|Elevation||723 m (2,372 ft)|
|Location||British Columbia, Canada|
In the autumn of 1895, three American prospectors—F.L. Sullivan, T. McKay and Henry Buzzard—discovered traces of copper, gold and silver on Mount Sicker and staked their claims. The following spring, they began prospecting and digging a shaft until August, when a forest fire devastated the western face of Mount Sicker. The prospectors fled the site, and their cabin and gear were destroyed in the fire.
The fire was, however, a mixed blessing. When Harry Smith, their new partner, returned in the spring of 1897, the burned area revealed a 30-foot-wide (9.1 m) outcropping of copper at the mountain's 1,400-foot level (430 m). The new strike was named Lenora, after Smith's daughter.
When news of the discovery became public, a staking rush ensued and within weeks the entire mountain, base to summit, was staked.
By 1900, the townsite of Lenora was established and lots were sold -- $75 for corner lots and $50 for inside lots, with 1/3 payable in cash and the remainder payable in three and six months.
Throughout the first decade of the 1900s, Mount Sicker was the source of a number of mines—including the Lenora nearest the base of the mountain, the Tyee further uphill and the Richard III still further up the mountain—that would extract copper and send it to the Crofton smelter before being shipped across the world. The two main mines were the Lenora and the Tyee. One mine used an aerial tramway to ship the ore over the mountain to Stratford's Crossing on the E and N Railway. The other mine was served by the Leonora and Mt. Sicker Railway to Crofton. When the smelter closed in 1908, the mountain lost its importance to the economy.
The Lenora mine operated between 1898 and 1903 (when it became embroiled in litigation) and in 1907. The Tyee mine was worked intermittently between 1901 and 1909, while the Richard III mine operated between 1903 and 1907. During this time, the three mines reportedly produced 1,107 kilograms of gold, 22,955 kilograms of silver and 9,180 tonnes of copper from 229,000 tonnes of ore extracted largely by hand. The sites have been operated intermittently since 1909.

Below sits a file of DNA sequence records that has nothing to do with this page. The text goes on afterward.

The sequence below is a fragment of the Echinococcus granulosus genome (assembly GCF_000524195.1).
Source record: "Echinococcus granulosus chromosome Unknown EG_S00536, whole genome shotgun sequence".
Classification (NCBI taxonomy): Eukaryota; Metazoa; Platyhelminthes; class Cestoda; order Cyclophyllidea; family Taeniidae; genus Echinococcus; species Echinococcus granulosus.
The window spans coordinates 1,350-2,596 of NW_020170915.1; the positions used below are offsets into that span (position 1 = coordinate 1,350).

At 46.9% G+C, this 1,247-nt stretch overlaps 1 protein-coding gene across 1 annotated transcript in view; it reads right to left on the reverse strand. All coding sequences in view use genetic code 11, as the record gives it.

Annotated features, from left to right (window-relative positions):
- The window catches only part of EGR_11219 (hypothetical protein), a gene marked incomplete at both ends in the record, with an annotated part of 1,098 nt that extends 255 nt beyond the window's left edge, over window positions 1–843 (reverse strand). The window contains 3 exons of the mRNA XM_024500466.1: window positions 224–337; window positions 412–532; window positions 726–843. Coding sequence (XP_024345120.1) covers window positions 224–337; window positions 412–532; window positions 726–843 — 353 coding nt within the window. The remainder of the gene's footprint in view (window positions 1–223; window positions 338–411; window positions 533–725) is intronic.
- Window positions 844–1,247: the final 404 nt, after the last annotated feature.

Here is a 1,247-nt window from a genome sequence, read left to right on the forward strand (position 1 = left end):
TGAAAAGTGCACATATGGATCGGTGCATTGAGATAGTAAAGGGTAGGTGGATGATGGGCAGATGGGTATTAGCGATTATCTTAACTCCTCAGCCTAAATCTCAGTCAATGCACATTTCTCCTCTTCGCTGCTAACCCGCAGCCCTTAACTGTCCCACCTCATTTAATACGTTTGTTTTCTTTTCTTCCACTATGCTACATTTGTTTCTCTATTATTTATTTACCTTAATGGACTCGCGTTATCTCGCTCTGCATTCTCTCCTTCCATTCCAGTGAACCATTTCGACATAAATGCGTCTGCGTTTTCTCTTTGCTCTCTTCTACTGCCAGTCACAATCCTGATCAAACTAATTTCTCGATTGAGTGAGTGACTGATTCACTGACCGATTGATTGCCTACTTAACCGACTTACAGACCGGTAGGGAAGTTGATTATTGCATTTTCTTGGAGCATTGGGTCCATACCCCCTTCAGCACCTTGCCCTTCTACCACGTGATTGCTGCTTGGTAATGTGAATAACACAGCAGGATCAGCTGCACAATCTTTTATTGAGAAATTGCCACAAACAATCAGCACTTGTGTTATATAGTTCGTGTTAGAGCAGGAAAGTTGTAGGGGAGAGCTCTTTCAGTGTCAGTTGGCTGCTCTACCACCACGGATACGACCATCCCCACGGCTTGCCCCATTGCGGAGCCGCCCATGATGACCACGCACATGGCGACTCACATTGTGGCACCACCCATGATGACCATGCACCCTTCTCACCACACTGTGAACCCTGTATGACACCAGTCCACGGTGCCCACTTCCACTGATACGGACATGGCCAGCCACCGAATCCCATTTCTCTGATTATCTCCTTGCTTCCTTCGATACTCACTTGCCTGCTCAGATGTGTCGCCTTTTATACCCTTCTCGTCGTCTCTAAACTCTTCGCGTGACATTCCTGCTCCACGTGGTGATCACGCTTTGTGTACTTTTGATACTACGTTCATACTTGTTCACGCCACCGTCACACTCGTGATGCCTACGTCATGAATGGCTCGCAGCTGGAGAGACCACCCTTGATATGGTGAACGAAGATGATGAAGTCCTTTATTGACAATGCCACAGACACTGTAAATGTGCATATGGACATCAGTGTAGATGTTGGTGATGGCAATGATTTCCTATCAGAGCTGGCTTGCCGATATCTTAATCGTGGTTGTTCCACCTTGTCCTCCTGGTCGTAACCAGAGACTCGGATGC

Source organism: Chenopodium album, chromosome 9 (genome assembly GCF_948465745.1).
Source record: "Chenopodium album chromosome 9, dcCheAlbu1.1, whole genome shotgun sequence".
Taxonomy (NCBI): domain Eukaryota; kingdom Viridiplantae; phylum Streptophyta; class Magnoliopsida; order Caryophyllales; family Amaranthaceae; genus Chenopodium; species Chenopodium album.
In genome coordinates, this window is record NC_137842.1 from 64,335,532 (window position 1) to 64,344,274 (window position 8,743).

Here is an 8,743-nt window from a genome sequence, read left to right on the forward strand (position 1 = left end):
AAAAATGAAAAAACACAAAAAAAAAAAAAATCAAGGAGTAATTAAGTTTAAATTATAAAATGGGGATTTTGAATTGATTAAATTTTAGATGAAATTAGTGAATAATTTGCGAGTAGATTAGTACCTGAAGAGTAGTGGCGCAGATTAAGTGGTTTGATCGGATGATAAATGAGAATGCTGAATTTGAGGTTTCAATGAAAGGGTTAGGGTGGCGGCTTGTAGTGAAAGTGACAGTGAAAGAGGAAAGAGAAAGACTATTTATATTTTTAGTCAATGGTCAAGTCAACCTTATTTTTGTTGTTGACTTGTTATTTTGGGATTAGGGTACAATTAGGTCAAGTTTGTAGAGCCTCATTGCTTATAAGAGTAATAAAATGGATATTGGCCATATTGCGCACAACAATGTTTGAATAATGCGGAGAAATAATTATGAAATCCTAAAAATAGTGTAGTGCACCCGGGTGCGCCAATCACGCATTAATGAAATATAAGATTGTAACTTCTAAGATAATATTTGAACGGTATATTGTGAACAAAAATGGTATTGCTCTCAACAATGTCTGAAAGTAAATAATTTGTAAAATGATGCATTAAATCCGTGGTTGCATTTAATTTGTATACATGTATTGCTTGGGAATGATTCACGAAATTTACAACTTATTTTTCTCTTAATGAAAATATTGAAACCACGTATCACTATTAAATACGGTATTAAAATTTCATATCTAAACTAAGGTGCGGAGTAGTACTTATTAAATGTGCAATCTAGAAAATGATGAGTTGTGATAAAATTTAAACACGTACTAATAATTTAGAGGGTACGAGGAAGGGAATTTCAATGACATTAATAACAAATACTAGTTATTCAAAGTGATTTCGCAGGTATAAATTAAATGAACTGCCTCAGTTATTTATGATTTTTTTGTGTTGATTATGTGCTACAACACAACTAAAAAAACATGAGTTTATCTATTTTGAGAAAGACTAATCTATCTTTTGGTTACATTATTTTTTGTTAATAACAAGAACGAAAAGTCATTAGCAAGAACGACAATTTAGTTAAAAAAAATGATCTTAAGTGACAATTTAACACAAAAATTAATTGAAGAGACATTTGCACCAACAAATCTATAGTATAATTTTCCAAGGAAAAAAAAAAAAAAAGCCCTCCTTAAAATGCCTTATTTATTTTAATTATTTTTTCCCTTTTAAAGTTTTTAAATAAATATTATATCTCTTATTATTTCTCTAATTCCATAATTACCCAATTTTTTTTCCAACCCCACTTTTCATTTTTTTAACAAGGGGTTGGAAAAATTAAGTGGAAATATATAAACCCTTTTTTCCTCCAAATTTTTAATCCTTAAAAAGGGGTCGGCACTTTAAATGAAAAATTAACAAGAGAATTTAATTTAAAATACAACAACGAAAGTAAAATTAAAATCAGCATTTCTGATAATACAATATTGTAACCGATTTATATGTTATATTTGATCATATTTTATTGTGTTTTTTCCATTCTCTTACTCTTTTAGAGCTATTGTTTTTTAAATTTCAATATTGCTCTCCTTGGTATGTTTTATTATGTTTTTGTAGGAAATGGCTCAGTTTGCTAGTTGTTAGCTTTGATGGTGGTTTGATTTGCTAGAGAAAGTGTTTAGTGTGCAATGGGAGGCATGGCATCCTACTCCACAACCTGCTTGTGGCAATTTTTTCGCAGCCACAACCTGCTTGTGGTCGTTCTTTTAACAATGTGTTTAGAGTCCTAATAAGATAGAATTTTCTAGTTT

Many houses from the town of Mount Sicker were salvaged and moved to other communities in the Cowichan Valley, but some remained as a ghost town until weather, vandalism, and finally logging erased almost all traces. Mining activity has continued on a sporadic basis; in the 1970s a company was using a leaching process to recover minerals from the tailing piles. There's been core sample drilling around the mine area since then, so mining may return.
Mount Sicker can be reached from Mount Prevost Road off Somenos Road or from Mt. Sicker Road off Westholme Road. The roads on Mount Sicker are unpaved, unmaintained and not sign-posted, and there may be active logging, so visitors should use common sense and caution. There are good views of the Gulf Islands and Chemainus River valley from the mountain.
Weather Radar Station
The south face of Mt. Sicker has a doppler radar installation. This station populates the Environment Canada Mt. Sicker Radar Visibility Map. Access to the station is gated, under video surveillance, and fenced. In addition to the main radar dome, there are multiple transmitters that relay data across the Straight of Georgia and to Victoria.
- For a good general history of the area and especially the Lenora, Mt. Sicker Railway and Tyee Tramway, see White, Elwood and Wilkie, David, "Shays on the Switchbacks: A History of the Narrow Gauge Lenora, Mt. Sicker Railway" (1973, The British Columbia Railway Historical Association).
- Province of British Columbia Mineral Inventory at http://minfile.gov.bc.ca/Summary.aspx?minfilno=092B++001
- Paterson, T.W. and Basque, G., Ghost Towns & Mining Camps of Vancouver Island, 1989, Sunfire Publications Limited, Langley, BC, Canada.